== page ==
GDPR and Brexit

The UK government have confirmed that the new General Data Protection Regulation will replace the current Data Protection Act in May next year regardless of the other outcomes of Brexit negotiations. The deadline for all businesses to conform to the new GDPR is fast approaching, and many UK companies are completely unprepared. With Brexit on the horizon, many businesses are feeling uncertain about the future and now is the time to start preparing in order to maintain the competitive edge in Europe.

Non-Compliance is a Costly Mistake

The new GDPR law applies to all companies operating within the EU or handling data from EU citizens regardless of where in the world they are based. The process to become compliant may mean an overhaul of existing data protection policies for many businesses, and fines for non-compliance. Businesses that are breached and cannot prove that they have made attempts at GDPR compliance run the risk of being fined either 20 million euros or 4% of global turnover, whichever is greater, so it is a costly mistake not to prepare for GDPR.

Greater Control for Customers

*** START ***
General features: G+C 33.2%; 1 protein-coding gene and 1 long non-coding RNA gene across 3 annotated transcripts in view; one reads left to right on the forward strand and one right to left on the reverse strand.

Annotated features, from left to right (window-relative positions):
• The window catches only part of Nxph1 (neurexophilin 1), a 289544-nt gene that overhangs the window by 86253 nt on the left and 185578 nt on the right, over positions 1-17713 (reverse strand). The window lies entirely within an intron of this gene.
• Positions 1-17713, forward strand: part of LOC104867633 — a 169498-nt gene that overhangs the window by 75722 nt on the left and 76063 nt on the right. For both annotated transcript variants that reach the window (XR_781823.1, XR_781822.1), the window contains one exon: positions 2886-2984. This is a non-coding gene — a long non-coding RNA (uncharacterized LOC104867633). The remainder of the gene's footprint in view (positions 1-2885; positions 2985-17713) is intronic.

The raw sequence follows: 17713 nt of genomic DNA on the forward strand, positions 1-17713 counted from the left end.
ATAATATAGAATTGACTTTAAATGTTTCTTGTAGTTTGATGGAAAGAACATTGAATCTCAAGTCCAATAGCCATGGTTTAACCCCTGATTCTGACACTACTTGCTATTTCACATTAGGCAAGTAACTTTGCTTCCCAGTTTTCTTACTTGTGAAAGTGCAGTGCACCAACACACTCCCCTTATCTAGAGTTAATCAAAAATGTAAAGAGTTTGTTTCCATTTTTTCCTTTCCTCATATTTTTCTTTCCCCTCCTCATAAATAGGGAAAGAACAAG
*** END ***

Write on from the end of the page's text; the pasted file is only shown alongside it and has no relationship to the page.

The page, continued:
The idea underpinning GDPR is to give consumers greater control over what data companies store about them. Under the new regulations, customers can withdraw their consent for data about them to be stored at any time. It goes beyond existing data protection legislation by extending the definition of personal data to things like computer IP addresses and genetic information. Organisations which hold personal data must be able to prove that consent has been given, show what their data is being used for, and demonstrate that data is being protected. If a security breach has taken place and personal data is at risk, firms have a 72 hour window to notify customers.

Your Business May Not Be as Well Prepared as You Think

GDPR is being brought in as part of a strategy to protect personal data in a time where cyber attacks are becoming more frequent and constantly developing in sophistication. Under these circumstances, it is necessary for companies to demonstrate that they are doing everything possible to protect customer data from hackers. Personal data can be left insecure by widely accepted practices, such as employees using cloud storage for work-related information, using their own devices at work, and taking work home with them. Firms may not already be aware of potential security weaknesses such as these, so the first steps toward GDPR compliance is awareness and understanding of how their data is stored and used.

According to GDPR specialists EMW Law, only 29% of UK businesses have begun preparing for the changes to the regulations, a worrying statistic given that organisations on average require 12-15 months to prepare. There are now only 10 months to get GDPR ready and gain that compliance edge over your competitors.